Consider the following scenario. You are driving your own vehicle safely and legally when you are struck (and seriously injured) by a speeding driver who tried to beat a yellow light through the intersection. You find out a short time later that the person who hit you didn’t own the car. Instead, they were borrowing it from a friend or family member.
It seems clear that the negligent driver is liable for the crash, but what about the car’s owner? Is that person also considered at fault? In certain cases, the answer is yes. In this post, we’ll discuss the idea of “negligent entrustment” in car accident cases.
Did the owner know that the driver was unfit?
In California, a car owner can be liable for negligent entrustment of a motor vehicle when they loan the car to someone that they know (or should know) is unfit to drive, who then goes on to cause an accident. An example would be loaning a car to a friend with a very poor driving record, or someone with a frequent and recent history of drunk driving.
Here are the five elements that plaintiffs must demonstrate to prove negligent entrustment, according to California Civil Jury Instructions (CACI) 724:
- The person driving the car drove negligently
- The person accused of negligent entrustment owned the car
- The owner knew or had reason to know that the person borrowing the car was incompetent and/or unfit to drive
- The owner allowed the driver to borrow and drive the vehicle
- The driver’s unfitness was a “substantial factor” in the harm the plaintiff suffered
The California Vehicle Code also has several provisions regarding the duty of care that car owners have to avoid loaning their car to unfit drivers. CVC 14606 prohibits allowing an unlicensed driver to operate the vehicle, while CVC 14607 has similar prohibitions about any unlicensed driver under age 18. CVC 14608 makes it illegal to rent a vehicle to someone unless that person has a valid license and you have inspected it to ensure its validity.
Can you sue parents who let their newly licensed teen borrow the car?
This seems like it would be perfect scenario for a negligent entrustment case. After all, newly licensed teens are inexperienced, and they rarely ever own the car they are driving. There are likely millions of stories of accidents that occur within the first few months after passing a driver’s test.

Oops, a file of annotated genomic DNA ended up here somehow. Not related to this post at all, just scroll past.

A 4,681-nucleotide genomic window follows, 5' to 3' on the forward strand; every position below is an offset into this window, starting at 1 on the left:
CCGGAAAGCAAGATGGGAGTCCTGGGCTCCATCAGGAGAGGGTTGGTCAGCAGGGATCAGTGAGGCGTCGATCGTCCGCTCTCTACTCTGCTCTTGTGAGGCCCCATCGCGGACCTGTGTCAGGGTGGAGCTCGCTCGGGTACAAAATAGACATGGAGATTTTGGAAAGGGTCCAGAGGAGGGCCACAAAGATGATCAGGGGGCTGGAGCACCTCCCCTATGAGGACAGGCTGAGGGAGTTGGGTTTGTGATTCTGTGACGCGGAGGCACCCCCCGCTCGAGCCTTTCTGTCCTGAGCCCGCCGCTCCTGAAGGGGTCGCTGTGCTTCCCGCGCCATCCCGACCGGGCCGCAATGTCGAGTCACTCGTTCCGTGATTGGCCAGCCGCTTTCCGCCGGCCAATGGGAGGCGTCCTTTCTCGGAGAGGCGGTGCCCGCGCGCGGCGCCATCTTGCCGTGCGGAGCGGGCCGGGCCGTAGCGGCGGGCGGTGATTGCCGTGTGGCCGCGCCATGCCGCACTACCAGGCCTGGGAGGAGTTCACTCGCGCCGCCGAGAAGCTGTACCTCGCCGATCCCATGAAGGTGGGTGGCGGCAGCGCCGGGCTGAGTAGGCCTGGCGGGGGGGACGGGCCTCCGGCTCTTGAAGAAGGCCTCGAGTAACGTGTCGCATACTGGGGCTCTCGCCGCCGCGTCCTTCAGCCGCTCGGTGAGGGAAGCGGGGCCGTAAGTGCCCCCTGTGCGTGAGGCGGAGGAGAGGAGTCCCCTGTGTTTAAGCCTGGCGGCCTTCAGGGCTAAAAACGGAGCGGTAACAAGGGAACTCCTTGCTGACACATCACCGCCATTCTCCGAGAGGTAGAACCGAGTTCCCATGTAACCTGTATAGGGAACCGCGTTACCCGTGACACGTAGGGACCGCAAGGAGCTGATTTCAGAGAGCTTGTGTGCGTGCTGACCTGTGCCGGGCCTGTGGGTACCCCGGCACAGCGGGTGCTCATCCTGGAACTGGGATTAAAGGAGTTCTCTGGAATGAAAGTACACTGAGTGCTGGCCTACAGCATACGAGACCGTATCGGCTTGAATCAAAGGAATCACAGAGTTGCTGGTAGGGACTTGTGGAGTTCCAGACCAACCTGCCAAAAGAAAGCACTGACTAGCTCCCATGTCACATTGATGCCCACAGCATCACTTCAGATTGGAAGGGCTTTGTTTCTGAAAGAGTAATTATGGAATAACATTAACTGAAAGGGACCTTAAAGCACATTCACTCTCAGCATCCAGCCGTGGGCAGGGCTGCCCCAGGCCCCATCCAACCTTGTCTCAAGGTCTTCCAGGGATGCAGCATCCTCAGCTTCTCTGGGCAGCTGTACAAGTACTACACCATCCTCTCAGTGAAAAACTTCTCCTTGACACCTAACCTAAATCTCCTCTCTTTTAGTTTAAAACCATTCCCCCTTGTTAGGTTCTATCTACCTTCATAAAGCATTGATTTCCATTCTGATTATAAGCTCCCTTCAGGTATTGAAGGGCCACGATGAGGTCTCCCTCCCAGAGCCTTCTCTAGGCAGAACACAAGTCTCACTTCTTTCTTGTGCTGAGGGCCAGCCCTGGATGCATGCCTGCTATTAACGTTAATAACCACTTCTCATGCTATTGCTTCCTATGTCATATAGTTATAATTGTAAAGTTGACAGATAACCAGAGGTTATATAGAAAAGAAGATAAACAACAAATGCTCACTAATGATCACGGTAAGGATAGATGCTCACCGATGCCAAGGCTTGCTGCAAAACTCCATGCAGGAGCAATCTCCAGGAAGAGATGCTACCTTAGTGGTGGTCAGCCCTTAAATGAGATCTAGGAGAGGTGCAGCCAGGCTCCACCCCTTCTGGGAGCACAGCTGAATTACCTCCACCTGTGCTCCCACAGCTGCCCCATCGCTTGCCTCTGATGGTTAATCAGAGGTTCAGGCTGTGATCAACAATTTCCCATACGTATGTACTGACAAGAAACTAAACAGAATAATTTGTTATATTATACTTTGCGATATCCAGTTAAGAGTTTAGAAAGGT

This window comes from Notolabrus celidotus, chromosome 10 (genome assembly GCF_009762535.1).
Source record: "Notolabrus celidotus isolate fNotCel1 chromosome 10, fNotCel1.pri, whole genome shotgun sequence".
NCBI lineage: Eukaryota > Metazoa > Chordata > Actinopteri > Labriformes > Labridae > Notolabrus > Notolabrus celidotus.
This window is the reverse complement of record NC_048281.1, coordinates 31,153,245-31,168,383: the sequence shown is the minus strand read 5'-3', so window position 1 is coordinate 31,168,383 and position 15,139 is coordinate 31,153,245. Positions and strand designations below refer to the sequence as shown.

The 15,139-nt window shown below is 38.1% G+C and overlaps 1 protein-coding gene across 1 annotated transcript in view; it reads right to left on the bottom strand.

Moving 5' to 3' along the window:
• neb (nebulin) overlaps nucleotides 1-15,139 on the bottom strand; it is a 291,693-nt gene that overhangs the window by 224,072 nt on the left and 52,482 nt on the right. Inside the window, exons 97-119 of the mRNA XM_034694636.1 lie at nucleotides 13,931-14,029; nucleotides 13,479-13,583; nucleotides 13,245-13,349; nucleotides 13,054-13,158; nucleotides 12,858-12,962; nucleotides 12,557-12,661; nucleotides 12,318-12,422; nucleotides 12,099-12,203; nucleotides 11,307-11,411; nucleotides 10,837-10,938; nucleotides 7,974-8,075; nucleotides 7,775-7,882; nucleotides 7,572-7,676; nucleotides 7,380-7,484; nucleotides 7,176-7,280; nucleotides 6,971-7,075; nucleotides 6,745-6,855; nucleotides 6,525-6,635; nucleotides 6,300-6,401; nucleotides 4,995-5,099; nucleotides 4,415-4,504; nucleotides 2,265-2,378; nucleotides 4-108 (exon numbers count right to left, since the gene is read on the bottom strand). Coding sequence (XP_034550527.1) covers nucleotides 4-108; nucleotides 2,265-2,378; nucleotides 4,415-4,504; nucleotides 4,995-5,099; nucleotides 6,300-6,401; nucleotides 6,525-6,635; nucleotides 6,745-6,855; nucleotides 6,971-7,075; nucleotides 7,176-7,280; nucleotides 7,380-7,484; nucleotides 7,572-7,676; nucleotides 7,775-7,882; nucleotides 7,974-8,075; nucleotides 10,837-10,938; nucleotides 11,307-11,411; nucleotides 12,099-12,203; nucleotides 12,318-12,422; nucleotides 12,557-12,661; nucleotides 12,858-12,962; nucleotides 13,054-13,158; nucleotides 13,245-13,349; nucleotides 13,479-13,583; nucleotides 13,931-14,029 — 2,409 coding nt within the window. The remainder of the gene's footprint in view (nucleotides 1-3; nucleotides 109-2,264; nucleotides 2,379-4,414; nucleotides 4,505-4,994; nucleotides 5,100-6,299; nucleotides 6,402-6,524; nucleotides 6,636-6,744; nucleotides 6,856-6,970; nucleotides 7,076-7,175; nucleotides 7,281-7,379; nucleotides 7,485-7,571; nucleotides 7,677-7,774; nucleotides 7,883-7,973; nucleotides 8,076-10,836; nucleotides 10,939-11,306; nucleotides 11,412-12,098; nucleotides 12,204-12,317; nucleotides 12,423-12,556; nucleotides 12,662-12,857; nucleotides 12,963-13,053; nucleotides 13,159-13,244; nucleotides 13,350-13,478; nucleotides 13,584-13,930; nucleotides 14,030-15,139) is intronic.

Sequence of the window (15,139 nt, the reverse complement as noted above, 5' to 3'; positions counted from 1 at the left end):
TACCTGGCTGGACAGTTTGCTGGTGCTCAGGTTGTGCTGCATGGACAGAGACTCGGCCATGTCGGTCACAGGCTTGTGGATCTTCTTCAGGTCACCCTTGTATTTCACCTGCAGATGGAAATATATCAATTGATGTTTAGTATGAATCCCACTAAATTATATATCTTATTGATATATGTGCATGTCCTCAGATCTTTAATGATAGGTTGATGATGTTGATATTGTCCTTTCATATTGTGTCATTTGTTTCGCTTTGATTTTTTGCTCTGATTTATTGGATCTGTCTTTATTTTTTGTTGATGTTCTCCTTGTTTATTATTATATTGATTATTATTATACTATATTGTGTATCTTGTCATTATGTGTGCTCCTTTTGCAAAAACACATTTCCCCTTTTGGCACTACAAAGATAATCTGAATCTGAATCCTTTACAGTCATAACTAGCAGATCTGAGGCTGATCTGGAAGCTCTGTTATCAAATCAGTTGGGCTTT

It may be possible in some cases to sue the parents of a new driver who causes an accident, but doing so is more difficult than it sounds. This is because of two common defenses to claims of negligent entrustment. The first defense is demonstrating that the owner’s entrustment of their vehicle was consistent with what most other reasonable people would have done under the same circumstances. Most parents loan the family car to their teen drivers until and unless they have a good reason to prohibit use of the vehicle.
The second defense is claiming that the car owner didn’t know (and had no reason to know) that the driver was unfit. Newly licensed teen drivers have no driving record to speak of. Inexperience alone doesn’t make them bad drivers per se – just inexperienced. If the teen passed their test, that would be evidence to most parents that their child was fit to drive.
To be successful in a case like this, you would likely need to demonstrate that there was other evidence showing the teen’s irresponsibility, such as criminal history or recent substance abuse issues.
Discuss Your Case With Our Experienced Attorneys For Free
If you’ve been seriously injured by a negligent driver, it is important to understand your full range of legal options. Negligent entrustment might be applicable in your case, but you should consult with the attorneys at Woods Williford, P.C., to be sure. We have decades of experience in California injury law, and we offer free initial consultations to prospective clients. Contact us today to schedule your first meeting.